Minimum Education in the Occupational Requirements Survey
The Occupational Requirements Survey (ORS) is designed to capture information regarding what is required of workers in order to successfully perform a job, and is not focused on the specific capabilities or experience of the worker. In terms of minimum education, ORS captures the minimum education required by the job, and not the educational attainment of the worker. For example, a job may require a bachelor’s degree, but a worker performing the job may have a doctoral degree. In this case, the ORS would capture the requirement of this particular job as a bachelor’s degree.
Information collected about minimum education requirements is one of four components used to ultimately calculate an occupation’s specific vocational preparation, or SVP. The SVP is determined by the amount of preparation time required by the job and includes pre-employment training, prior work experience, minimum formal education requirements, and post-employment training. Although these collected requirements are used to calculate the SVP estimates, the ORS also provides information on the individual components, including minimum formal education.
The minimum formal education requirements and the vocational time included in the SVP is shown below:
|Minimum education requirement||Vocational time included in SVP(1)|
No formal education required
Vocational high school
|All post graduate years (usually 1-2 years) plus 2 years of bachelor’s|
|All post graduate years (usually 2-4 years) plus 2 years of bachelor’s|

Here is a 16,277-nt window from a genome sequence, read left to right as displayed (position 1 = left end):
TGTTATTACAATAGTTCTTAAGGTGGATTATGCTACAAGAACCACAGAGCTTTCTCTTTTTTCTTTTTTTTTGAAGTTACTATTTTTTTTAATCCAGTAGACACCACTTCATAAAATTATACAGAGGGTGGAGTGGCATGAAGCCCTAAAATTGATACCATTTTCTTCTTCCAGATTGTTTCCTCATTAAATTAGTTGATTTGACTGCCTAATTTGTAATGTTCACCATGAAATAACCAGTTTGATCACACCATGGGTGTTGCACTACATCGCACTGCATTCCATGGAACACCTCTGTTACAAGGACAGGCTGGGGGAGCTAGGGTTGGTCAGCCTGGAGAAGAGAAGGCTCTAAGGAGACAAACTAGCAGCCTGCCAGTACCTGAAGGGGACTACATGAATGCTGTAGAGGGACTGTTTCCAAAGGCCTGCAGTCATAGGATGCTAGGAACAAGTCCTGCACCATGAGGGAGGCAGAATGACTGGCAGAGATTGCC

|6 years (4 years post-graduate plus 2 years of bachelor’s)|
Each minimum education level is a discrete requirement, and listed in hierarchical order in Table 1. For example, if a master’s degree is required for the job, usually the worker would have also incidentally obtained a bachelor’s degree. However, since the master’s degree is the requirement for that job, only a master’s degree is reflected in the estimates and any degrees lower on the hierarchy are not estimated for that job.
Consider the following examples:
No formal education
High school vocational
Source: U.S. Bureau of Labor Statistics, Occupational Requirements Survey
Chart A depicts the minimum education requirements for all civilian workers, showing that most jobs require either no formal minimum education (31.5 percent) or a high school diploma (40.7 percent).
At higher aggregations such as the all worker level, it is more likely that there are published values for each education requirement. However, at more detailed levels, estimates may not be available for all categories, either because there are no workers with that job requirement or the estimate fails publication criteria.
Sometimes, information about the distribution of minimum education requirements can be understood even when certain requirements are not published. For example, waiters and waitresses only have two publishable estimates, but they both sum to 100 percent, thus conveying all necessary information about minimum formal education requirements for this occupation. See Chart B.
|Occupation||High school||No formal education|
Industrial Truck and Tractor Operators
Light Truck or Delivery Services Drivers
Waiters and Waitresses
Source: Bureau of Labor Statistics, Occupational Requirements Survey
Last Modified Date: March 19, 2019